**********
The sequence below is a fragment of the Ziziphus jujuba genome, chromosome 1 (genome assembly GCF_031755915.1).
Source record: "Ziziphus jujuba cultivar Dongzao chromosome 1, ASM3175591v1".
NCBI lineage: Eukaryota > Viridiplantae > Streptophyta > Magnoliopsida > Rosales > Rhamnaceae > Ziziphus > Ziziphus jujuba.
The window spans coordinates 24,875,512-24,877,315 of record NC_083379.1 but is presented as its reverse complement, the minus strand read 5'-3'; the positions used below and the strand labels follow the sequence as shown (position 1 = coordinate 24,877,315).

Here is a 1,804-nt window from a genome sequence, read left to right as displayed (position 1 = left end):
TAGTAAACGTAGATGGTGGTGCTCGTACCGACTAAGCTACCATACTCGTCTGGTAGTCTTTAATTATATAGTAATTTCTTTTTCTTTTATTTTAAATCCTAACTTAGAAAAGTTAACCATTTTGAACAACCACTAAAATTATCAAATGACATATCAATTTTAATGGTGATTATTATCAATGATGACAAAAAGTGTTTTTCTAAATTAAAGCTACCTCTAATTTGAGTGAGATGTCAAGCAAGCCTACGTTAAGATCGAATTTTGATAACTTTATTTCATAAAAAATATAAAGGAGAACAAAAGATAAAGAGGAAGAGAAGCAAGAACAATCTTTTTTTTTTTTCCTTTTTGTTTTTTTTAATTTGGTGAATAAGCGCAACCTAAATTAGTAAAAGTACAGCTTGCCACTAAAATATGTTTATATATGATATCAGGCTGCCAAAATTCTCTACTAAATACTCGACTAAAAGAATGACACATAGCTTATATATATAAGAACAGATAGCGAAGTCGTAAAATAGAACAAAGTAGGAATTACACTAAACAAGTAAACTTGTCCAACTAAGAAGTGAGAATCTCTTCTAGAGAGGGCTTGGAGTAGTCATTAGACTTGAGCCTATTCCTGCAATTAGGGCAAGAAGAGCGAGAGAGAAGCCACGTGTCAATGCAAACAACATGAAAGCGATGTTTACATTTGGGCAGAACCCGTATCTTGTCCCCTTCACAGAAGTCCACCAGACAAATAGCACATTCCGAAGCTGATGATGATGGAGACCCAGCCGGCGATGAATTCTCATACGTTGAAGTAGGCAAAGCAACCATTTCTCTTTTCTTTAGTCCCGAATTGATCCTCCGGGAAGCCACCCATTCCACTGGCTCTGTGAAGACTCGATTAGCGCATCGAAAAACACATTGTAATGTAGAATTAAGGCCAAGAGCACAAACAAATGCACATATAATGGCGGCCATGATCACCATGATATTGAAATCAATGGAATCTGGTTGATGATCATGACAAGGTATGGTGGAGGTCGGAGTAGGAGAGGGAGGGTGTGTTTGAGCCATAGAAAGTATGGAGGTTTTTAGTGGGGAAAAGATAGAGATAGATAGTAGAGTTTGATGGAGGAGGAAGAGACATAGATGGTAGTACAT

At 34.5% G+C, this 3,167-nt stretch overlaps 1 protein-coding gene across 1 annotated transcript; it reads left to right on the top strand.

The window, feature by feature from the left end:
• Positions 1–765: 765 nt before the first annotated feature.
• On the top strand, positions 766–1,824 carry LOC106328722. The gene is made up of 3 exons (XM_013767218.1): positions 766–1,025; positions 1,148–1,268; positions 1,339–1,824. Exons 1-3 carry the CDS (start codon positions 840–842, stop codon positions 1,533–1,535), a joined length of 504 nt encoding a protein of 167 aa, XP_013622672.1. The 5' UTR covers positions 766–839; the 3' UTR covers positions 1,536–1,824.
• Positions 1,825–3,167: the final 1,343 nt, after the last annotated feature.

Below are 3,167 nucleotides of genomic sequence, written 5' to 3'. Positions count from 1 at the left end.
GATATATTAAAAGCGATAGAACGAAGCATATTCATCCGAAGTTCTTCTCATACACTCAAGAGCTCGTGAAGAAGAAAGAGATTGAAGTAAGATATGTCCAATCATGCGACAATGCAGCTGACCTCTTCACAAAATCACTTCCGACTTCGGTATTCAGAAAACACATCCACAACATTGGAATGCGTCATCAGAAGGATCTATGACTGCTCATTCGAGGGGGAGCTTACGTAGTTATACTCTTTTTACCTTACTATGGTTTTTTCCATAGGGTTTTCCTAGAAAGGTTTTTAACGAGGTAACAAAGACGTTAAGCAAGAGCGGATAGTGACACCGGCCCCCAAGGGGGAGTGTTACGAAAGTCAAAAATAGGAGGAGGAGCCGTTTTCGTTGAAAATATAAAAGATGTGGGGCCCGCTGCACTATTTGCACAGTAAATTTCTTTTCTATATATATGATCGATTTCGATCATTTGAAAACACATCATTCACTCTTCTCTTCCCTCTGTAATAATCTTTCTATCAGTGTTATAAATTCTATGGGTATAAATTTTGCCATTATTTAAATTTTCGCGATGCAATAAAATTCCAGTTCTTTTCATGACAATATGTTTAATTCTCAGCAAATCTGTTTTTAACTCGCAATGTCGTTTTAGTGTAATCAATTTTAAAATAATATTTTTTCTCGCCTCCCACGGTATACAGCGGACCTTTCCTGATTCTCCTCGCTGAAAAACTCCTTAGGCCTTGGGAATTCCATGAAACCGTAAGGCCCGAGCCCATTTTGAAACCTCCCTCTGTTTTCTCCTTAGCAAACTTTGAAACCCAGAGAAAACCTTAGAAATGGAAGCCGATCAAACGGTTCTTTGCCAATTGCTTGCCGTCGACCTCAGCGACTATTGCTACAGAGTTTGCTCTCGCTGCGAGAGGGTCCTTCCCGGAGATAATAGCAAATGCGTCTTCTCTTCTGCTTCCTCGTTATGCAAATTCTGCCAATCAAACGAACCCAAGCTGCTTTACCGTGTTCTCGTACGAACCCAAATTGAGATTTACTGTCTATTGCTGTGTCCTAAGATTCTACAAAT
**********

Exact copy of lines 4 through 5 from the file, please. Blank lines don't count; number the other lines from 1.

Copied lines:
The window spans coordinates 24,875,512-24,877,315 of record NC_083379.1 but is presented as its reverse complement, the minus strand read 5'-3'; the positions used below and the strand labels follow the sequence as shown (position 1 = coordinate 24,877,315).

Here is a 1,804-nt window from a genome sequence, read left to right as displayed (position 1 = left end):